For all manuscripts that include details, images, or videos relating to individual participants, written informed consent for the publication of these must be obtained from the participants (or their parent or legal guardian in the case of children under 16) and a statement to this effect should appear in the manuscript. If the participant has died, then consent for publication must be sought from the next of kin of the participant. This documentation must be made available to Editors on request, and will be treated confidentially. In cases where images are entirely unidentifiable and there are no details on individuals reported within the manuscript, consent for publication of images may not be required. The final decision on whether consent to publish is required lies with the Editor.
Experimental research on vertebrates or any regulated invertebrates must comply with institutional, national, or international guidelines, and where available should have been approved by an appropriate ethics committee. The Basel Declaration outlines fundamental principles to adhere to when conducting research in animals and the International Council for Laboratory Animal Science (ICLAS) has also published ethical guidelines.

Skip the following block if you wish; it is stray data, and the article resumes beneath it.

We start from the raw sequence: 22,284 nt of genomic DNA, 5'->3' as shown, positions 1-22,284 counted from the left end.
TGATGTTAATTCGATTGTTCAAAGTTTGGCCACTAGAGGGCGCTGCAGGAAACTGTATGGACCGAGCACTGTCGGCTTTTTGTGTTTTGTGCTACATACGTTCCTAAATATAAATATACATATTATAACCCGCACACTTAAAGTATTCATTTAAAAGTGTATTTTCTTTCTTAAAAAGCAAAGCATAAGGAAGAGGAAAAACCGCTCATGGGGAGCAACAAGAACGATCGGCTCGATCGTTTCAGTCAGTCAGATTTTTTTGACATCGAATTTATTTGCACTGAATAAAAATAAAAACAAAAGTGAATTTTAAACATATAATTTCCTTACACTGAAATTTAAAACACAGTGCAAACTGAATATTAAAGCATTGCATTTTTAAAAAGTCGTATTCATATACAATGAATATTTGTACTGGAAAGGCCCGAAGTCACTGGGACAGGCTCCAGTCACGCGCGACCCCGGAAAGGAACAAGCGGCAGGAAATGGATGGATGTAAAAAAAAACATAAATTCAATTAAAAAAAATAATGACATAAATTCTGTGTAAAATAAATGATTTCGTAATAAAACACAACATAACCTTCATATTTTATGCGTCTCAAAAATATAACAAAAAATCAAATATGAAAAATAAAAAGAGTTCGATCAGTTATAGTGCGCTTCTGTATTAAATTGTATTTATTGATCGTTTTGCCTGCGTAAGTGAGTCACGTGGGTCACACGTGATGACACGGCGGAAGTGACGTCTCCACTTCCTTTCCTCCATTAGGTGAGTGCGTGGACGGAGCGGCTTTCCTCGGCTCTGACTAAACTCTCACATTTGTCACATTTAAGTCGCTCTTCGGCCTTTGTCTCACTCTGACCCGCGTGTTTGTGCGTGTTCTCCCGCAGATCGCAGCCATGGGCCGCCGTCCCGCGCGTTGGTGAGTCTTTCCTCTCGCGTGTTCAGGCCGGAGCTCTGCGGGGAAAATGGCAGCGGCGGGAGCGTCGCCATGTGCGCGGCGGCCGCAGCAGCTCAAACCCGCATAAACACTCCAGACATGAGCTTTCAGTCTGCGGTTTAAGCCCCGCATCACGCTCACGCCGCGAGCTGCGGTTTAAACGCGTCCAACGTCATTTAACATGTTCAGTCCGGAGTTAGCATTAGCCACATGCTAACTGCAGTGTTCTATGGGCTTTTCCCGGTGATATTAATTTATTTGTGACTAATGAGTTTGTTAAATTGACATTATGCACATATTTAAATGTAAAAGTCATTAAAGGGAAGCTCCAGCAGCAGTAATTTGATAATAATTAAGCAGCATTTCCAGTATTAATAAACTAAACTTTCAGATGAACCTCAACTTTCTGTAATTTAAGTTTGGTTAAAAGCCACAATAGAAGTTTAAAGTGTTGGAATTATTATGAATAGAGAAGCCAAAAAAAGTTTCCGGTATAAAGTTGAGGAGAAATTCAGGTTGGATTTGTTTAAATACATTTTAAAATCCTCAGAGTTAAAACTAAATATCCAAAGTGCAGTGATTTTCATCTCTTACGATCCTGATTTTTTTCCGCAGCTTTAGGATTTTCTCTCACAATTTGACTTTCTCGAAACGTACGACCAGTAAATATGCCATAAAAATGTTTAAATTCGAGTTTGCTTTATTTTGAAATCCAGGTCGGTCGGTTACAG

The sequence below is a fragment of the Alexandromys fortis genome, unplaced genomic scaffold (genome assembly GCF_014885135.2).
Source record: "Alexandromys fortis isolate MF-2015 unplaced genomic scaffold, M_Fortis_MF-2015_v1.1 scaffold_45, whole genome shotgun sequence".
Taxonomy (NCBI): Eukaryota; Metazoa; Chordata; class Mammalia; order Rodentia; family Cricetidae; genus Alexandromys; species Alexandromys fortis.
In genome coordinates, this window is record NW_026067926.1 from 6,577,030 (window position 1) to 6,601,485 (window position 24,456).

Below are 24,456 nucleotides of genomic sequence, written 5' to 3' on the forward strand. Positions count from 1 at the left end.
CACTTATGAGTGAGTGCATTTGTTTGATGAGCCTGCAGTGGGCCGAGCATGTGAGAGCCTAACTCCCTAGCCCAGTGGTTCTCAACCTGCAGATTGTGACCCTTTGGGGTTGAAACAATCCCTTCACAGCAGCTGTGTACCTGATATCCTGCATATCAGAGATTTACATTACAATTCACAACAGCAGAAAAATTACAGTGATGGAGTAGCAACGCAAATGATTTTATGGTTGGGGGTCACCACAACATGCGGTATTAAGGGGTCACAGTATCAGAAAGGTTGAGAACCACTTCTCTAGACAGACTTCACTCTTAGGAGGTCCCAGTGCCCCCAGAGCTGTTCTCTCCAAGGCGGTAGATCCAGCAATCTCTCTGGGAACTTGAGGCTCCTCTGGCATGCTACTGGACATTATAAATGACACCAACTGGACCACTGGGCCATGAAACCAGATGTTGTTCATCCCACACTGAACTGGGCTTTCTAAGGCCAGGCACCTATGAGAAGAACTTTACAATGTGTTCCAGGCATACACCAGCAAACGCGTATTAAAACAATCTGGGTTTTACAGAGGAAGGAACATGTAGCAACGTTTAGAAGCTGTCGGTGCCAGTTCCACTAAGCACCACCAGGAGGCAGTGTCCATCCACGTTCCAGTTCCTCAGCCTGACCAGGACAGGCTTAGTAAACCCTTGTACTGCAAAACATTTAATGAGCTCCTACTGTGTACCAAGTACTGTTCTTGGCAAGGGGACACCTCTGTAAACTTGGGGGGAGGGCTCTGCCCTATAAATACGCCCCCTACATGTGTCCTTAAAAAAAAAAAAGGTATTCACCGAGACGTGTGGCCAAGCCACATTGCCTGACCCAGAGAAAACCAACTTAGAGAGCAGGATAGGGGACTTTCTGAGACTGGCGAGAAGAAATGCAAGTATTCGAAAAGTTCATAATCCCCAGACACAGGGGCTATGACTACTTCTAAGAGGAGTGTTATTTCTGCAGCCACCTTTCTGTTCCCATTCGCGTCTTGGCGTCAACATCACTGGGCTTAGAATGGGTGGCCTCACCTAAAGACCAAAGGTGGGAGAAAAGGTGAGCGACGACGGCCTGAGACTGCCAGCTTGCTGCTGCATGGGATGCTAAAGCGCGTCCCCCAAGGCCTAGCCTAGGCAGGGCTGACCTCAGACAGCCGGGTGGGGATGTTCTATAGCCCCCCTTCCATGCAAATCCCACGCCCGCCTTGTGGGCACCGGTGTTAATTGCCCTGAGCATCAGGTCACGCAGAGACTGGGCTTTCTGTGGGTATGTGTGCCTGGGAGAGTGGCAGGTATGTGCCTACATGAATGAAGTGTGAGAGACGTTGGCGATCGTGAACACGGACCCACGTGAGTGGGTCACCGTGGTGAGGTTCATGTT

A statement detailing compliance with relevant guidelines (e.g. the revised Animals (Scientific Procedures) Act 1986 in the UK and Directive 2010/63/EU in Europe) and/or ethical approval (including the name of the ethics committee and the reference number where appropriate) must be included in the manuscript. If a study has been granted an exemption from requiring ethics approval, this should also be detailed in the manuscript (including the name of the ethics committee that granted the exemption and the reasons for the exemption). The Editor will take account of animal welfare issues and reserves the right to reject a manuscript, especially if the research involves protocols that are inconsistent with commonly accepted norms of animal research. In rare cases, Editors may contact the ethics committee for further information.